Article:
Former employees’ recollections are bolstered by the credit card records. In fact, most of the Stubhub, Ticketmaster, Vivid Seats, and Fan Exchange charges on McFarland’s Fyre American Express card correspond with events advertised by Magnises — meaning that if McFarland was indeed using the card to fund the Magnises ticket business, he was purchasing most, if not all, of them on the same day the events were scheduled to take place.

Jack Sharman, a white-collar defense attorney who also served as special counsel to the House Banking Committee during the Whitewater investigation in the ’90s, says that analyzing whether McFarland broke any laws by using Fyre to fund Magnises will boil down to a question of intent.

“If he had fraudulent intent, that is to say, to rip off his investors, that could be a state or maybe a federal securities claim. On the other hand, if what you’re talking about essentially gross mismanagement — somebody bad at running the company, who had a bad idea how to finance it, and used his investors’ funds improperly — that might be grounds for a lawsuit by those investors,” Sharman explained.

It wasn’t just money that crossed between the two distinct companies. McFarland also assigned Magnises employees to do work for the Fyre app, and often in secret, the former Magnises employee said.

Scared of getting fired, the former Magnises employee says he completed all the Fyre Media-related work McFarland assigned to him even though it wasn’t his job or even his company. “[McFarland] is kind of like a car salesman, but you don’t realize the car you bought is a piece of shit until you drive away with it,” said the former employee.

To raise cash, McFarland repeatedly offered tickets he did not own to Magnises subscribers as an insider deal, and then bought those tickets later, often at a substantial loss. Here are some ticket deals that nearly sunk the company:

The Adele “shitshow”

The former Magnises employee says things were still generally going well at the company — that is, “until the Adele concert in September.”

In 2016, Adele put on a series of six shows at Madison Square Garden, performing live on Sept. 19, 20, 22, 23, 25, and 26. The shows went on sale in December 2015 and sold out in minutes.

But the former employee said it revealed that McFarland did not have access to the discounted ticket deals he claimed.

“What happened with Adele was that we found out that Billy wasn’t going through a source in Live Nation at all, because for that concert, there were no e-tickets available; the whole thing was all ticket stubs,” the former employee said. “We had to go and meet with these brokers who act as third-party buyers around MSG. And we’re spending the whole time running around the city trying to get them together and figure out how many they have and who’s going to go in which section.”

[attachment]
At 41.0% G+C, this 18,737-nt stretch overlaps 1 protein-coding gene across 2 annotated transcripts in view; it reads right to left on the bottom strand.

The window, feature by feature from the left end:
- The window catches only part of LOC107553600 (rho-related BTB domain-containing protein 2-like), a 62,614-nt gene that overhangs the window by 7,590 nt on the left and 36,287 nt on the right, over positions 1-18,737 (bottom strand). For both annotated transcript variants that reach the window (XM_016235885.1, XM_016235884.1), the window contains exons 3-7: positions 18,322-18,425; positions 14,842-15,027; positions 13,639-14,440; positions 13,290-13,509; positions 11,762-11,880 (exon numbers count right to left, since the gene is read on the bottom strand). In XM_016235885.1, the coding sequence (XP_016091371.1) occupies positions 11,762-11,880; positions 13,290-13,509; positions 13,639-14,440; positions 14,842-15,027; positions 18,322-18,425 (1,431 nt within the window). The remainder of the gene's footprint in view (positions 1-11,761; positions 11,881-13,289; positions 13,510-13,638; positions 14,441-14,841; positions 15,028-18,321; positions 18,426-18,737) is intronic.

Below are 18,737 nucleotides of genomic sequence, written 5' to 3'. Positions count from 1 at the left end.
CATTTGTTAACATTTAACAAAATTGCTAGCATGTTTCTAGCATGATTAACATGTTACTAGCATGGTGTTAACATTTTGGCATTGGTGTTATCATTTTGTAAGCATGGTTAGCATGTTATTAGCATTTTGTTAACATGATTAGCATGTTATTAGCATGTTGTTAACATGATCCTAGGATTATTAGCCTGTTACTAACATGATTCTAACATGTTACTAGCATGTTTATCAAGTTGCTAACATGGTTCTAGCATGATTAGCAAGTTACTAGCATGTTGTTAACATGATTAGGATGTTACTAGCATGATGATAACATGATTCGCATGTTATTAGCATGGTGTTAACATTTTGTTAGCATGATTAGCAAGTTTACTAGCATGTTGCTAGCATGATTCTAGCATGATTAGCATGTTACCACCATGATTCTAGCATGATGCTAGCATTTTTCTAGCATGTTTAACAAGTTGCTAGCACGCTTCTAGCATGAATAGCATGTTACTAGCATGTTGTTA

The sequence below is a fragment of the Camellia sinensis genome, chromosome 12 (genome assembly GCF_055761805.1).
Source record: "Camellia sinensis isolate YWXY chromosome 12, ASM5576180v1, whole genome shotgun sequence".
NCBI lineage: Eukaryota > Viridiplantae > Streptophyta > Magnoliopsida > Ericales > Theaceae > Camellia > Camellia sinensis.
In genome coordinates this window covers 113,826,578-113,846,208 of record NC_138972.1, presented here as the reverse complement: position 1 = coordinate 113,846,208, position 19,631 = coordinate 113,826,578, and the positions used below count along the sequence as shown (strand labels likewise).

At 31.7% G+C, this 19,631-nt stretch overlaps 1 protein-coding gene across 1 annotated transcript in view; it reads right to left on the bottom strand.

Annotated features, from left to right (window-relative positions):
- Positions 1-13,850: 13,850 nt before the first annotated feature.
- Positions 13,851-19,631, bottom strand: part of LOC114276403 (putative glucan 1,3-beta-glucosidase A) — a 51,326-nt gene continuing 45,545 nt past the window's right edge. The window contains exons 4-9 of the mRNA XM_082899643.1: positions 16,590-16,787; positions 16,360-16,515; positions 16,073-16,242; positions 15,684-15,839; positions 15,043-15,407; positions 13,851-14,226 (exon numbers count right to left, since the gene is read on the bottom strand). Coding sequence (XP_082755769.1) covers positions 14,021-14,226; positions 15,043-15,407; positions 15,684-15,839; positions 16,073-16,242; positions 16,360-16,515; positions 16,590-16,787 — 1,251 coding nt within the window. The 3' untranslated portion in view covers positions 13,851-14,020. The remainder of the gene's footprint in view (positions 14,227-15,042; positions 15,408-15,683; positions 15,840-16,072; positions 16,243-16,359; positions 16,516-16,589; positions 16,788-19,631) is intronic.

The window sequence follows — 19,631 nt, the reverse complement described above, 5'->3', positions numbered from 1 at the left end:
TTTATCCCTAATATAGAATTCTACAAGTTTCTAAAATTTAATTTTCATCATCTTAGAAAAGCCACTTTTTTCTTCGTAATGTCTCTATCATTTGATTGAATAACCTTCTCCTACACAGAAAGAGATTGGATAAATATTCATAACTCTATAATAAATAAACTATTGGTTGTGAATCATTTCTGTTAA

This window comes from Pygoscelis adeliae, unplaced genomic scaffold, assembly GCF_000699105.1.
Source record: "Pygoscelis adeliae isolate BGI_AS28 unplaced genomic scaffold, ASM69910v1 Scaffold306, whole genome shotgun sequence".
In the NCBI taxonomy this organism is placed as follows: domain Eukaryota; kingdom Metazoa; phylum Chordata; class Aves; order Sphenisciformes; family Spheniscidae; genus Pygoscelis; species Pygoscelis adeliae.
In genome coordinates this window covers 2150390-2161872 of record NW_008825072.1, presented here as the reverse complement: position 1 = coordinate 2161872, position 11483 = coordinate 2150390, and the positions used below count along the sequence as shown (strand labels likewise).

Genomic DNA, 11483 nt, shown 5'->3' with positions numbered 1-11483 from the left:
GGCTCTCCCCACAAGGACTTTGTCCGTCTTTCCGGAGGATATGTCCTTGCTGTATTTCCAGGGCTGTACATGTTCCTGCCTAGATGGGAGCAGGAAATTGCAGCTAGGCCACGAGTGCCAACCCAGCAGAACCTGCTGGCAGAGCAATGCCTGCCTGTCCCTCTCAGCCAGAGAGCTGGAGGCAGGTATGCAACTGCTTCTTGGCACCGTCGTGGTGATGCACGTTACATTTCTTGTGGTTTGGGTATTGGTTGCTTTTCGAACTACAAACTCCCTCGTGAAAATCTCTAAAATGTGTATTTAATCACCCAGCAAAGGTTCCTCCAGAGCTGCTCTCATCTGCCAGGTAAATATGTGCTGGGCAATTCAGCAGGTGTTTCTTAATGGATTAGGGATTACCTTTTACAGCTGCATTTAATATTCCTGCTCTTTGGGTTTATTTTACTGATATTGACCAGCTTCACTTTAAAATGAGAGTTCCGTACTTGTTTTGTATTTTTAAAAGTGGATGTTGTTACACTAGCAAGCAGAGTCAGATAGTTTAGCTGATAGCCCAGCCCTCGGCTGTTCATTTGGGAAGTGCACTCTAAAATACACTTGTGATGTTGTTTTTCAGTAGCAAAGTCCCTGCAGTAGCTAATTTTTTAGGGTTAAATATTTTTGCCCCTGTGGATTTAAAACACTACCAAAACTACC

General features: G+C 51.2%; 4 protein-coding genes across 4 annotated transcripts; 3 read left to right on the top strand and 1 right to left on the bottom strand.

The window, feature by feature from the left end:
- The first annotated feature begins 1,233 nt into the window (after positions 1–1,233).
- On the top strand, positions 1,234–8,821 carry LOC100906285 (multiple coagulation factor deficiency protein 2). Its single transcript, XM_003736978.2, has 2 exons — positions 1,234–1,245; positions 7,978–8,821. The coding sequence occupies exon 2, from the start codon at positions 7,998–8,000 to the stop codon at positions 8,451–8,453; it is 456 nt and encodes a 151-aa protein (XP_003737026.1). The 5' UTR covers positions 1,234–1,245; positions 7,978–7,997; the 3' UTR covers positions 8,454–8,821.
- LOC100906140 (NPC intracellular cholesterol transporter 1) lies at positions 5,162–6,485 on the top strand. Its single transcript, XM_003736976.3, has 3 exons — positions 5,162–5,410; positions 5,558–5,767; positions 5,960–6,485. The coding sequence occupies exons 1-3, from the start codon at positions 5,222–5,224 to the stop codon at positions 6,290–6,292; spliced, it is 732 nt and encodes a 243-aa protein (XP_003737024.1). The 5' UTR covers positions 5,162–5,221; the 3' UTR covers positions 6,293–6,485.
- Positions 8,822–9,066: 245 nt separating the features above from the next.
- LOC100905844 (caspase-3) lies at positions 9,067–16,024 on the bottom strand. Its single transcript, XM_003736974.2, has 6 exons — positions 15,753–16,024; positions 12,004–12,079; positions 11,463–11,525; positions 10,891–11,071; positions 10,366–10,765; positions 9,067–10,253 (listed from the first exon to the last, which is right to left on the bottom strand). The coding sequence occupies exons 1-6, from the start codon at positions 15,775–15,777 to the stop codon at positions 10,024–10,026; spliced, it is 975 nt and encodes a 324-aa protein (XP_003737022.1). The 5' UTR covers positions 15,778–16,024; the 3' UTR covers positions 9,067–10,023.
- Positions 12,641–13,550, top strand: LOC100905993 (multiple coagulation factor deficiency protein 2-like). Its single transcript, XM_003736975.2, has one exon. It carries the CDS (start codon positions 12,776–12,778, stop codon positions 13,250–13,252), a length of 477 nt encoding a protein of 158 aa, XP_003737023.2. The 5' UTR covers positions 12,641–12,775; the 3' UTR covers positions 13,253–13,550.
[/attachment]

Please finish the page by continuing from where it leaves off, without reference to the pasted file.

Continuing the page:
Records show McFarland’s Fyre credit card was used to pay for more than 100 orders on sites like Stubhub, Vivid Seats, Fan Exchange, and My Ticket Tracker that totaled more than $150,000. The orders were spread across a series of dates including September 19, 20, 22, 23, 25 and 26 — the days Adele performed. The records show no tickets were charged to the card on September 21 and 24 — the days when she did not perform.

The 100-odd orders also left Magnises employees scrambling across the city, picking up tickets and delivering them to members just hours — and sometimes minutes — before the shows.

“It was a shitshow, but we were able to get most of these people to their Adele concert,” the former employee said. “Not everyone got the seats they were promised, because they were all promised front-row floor section, and obviously for this concert there were not many of those left, so Billy ended up buying just a bunch of 100-levels and then saying, ‘Hey, this is the best we can do, blah blah blah.’”

Hamilton

Though most of the secondary ticket market charges on McFarland’s Fyre corporate American Express card do not reference any specific events, there are a series of Vivid Seats charges totaling almost $30,000 and labeled “Hamilton.”

The transactions, which were spread across multiple purchases that add up to about $28,892.02, were all billed as “VIVID SEATS HAMILTON*VIVID SEATS,” and secured using McFarland’s Fyre credit card on January 6. The cheapest ticket or set of tickets in the bunch was $1,401.30.

The former Magnises employee says the Hamilton tickets were sold to Magnises members for a mere $250 a piece, estimating that McFarland probably took a loss of at least $1,200 a ticket on each Hamilton reservation that wasn’t canceled.

Kanye West’s Saint Pablo tour

In June 2016, Magnises sent out a blast email offering members floor-level tickets for Kanye West’s Madison Square Garden shows for a discounted price.

“Kanye just released the dates for his highly anticipated Saint Pablo tour. We want to get you in some of the best seats in the house,” the June 15 email read. “These discounted tickets get you access to Floor Level seats for $275 each and are available for either show at Madison Square Garden: Monday, September 5, and Tuesday, September 6. Ticket quantities are limited, so be sure to reserve yours today.”

Tickets for both shows went on sale in June and quickly sold out. In June, Forbes reported the median resale ticket was listed at $375 — $100 more than McFarland was charging his members.

The Fyre American Express records show that on September 5 — the date of the first show — McFarland used the card to purchase more than $10,000 worth of Kanye West tickets in nine separate Ticketmaster transactions ranging from $602.35 to $2,068.00.